Last Updated on October 15, 2021
In another milestone for Ria Health, we are pleased to share this article1, recently published in The New York Times. The focus is on the millions of people in the United States suffering from alcohol use disorder (AUD), and the small number of those who seek treatment.
AUD: The Scope of the Problem
Reasons for not seeking help are diverse. Stigma is a big one2: Many people are still ashamed of having struggles with alcohol. For others, cost of treatment is an obstacle. And for still others, the time required for treatment programs is difficult for many people who need to maintain their work, family, and community commitments.
Further, the article highlights modern medications that can help reduce craving for alcohol. Unfortunately, many doctors are unaware of these medications, despite evidence that they have been proven to help many people. A recent study3 by the National Institutes of Health noted that only 1.6% of Americans suffering from AUD had received a prescription for naltrexone, disulfiram, or other FDA-approved medications.
Today There Are More Options
Many people think that the only options for alcohol treatment4 are rehab or community-based, 12-step programs like Alcoholic Anonymous. While either of these can be effective, rehab is often quite expensive and requires time away from work and family, and many people may not find a fit with AA.
Studies suggest that a major barrier to people seeking treatment is that they believe that abstinence is their only option. For some, this is true: abstinence should be the only option. For example, pregnant women should avoid alcohol, as should anyone with mandated abstinence as part of a work or court-involved intervention for harmful drinking.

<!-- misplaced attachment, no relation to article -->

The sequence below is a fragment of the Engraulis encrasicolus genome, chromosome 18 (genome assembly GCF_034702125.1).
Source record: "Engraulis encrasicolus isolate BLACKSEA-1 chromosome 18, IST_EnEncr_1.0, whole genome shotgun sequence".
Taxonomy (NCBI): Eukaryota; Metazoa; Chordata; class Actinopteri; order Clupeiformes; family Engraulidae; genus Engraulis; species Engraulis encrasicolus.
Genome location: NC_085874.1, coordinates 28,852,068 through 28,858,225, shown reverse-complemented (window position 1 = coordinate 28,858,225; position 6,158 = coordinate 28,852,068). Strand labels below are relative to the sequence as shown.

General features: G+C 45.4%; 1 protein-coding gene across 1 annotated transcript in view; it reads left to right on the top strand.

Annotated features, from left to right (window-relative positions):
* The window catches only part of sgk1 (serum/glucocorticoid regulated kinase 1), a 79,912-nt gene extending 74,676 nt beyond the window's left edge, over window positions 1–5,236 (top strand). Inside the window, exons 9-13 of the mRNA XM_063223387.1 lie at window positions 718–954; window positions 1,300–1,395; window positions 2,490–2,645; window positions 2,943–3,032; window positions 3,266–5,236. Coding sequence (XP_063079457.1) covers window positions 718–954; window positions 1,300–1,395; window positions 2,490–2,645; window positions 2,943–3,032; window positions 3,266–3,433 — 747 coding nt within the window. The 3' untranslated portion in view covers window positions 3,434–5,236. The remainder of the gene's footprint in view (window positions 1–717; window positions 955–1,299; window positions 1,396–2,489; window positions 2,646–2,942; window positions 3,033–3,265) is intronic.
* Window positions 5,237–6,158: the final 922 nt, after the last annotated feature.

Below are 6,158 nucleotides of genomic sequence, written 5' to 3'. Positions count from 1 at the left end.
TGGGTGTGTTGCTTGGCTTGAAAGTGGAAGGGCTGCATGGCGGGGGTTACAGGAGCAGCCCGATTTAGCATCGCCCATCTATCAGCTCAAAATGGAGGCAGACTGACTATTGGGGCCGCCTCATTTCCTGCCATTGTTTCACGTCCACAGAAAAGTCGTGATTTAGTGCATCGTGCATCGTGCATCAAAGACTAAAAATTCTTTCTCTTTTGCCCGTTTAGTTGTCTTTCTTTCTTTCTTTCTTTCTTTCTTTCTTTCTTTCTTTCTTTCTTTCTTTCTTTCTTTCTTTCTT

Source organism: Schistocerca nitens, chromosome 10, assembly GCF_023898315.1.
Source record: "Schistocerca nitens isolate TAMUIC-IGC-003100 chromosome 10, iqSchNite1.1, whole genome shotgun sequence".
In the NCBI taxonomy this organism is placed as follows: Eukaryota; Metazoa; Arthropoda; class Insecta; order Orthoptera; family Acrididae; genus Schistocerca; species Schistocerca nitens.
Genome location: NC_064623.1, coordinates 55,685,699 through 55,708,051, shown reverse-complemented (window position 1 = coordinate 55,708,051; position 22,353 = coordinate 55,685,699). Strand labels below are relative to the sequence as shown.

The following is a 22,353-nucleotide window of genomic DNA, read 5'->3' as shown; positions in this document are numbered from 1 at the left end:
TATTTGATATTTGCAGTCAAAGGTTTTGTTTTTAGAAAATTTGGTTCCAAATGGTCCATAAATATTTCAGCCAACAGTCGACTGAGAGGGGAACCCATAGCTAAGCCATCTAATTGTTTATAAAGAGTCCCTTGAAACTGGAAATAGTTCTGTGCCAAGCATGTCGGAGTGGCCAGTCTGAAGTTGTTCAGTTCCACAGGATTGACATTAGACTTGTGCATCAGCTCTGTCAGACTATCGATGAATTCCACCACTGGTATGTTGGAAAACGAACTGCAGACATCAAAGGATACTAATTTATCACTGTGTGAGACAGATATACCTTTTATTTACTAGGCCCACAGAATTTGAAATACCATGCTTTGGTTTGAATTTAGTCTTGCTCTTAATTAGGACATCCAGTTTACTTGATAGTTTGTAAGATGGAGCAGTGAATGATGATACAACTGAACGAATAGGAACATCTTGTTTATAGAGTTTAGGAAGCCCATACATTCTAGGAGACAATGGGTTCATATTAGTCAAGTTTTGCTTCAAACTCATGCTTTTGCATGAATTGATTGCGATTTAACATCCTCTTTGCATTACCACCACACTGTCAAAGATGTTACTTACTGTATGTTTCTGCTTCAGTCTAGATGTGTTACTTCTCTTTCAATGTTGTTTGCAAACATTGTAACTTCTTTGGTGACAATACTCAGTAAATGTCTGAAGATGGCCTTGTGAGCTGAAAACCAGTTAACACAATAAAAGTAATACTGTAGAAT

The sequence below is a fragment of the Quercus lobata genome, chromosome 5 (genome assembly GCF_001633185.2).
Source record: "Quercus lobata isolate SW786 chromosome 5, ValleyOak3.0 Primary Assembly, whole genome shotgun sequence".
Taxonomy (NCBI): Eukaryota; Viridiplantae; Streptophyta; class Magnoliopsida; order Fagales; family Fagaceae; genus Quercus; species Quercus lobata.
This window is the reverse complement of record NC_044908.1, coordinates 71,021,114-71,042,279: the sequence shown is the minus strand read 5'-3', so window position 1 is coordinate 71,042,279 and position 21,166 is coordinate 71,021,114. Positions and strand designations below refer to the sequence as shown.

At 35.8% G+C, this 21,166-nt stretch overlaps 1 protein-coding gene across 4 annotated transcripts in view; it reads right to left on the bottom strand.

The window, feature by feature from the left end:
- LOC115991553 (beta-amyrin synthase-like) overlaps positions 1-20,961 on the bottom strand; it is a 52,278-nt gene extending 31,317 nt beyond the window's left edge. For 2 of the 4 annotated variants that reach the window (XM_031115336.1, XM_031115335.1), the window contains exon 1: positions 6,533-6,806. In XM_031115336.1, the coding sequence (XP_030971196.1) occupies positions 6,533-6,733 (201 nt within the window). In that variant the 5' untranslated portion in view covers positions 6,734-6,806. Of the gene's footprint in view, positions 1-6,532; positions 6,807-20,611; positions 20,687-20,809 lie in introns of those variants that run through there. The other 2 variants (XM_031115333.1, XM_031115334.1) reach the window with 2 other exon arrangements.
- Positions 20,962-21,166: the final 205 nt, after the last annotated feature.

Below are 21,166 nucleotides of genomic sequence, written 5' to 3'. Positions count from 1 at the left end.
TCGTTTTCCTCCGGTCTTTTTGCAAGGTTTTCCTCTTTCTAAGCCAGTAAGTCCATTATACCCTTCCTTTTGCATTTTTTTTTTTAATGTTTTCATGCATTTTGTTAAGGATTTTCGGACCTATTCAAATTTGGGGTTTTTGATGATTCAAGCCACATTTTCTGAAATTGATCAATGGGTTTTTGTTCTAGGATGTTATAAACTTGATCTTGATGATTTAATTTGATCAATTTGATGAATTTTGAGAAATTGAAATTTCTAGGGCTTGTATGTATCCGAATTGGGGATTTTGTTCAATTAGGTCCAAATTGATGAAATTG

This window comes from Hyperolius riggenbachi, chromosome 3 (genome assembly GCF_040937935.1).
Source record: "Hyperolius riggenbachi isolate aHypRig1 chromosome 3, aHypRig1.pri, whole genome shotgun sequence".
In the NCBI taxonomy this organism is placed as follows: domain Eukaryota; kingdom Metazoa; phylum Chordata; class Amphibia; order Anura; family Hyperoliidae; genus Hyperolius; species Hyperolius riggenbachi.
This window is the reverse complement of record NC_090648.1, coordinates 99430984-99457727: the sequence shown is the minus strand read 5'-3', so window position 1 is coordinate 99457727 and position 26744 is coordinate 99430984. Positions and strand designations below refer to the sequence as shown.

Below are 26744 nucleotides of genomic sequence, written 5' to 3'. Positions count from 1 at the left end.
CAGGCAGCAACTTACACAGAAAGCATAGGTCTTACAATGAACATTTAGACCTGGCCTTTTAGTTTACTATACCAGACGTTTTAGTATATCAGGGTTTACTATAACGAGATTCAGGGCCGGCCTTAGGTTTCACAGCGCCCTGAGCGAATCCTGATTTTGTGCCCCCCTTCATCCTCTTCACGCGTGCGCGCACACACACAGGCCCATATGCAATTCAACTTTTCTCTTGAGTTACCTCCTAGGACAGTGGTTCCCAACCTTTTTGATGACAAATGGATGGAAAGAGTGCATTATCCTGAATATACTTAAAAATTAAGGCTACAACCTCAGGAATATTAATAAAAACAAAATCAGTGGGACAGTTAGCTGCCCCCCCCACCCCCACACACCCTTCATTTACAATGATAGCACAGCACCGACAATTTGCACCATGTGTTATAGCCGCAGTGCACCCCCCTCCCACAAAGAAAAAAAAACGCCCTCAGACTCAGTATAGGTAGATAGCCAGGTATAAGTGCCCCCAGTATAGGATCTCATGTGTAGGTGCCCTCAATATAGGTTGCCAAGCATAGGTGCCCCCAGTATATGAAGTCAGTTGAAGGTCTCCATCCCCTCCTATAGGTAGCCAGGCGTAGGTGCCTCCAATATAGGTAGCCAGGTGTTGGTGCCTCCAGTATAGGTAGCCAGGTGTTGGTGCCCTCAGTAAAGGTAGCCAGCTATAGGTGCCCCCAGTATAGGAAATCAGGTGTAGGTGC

But studies show that people who have milder forms of alcohol use disorder can improve their mental health and quality of life—as well as their blood pressure, liver health, and other aspects of their physical health—by lowering their alcohol intake without quitting alcohol entirely.
Looking to the Future
We applaud the bravery of people who take action, and the power of people who share their experience to reduce stigma. And we are grateful for the impact people have, helping more people through sharing their experience.
Today 17 million Americans struggle with alcohol use disorder, and only 6% receive treatment. Ria Health increases access to convenient, affordable, evidence-based AUD care that meets people where they are in their journey. We are excited about helping stamp out the stigma related to accessing treatment. It’s time to celebrate the success of those who’ve changed their relationship with alcohol.
The New York Times article appeared online on July 12, and in the print edition on July 20.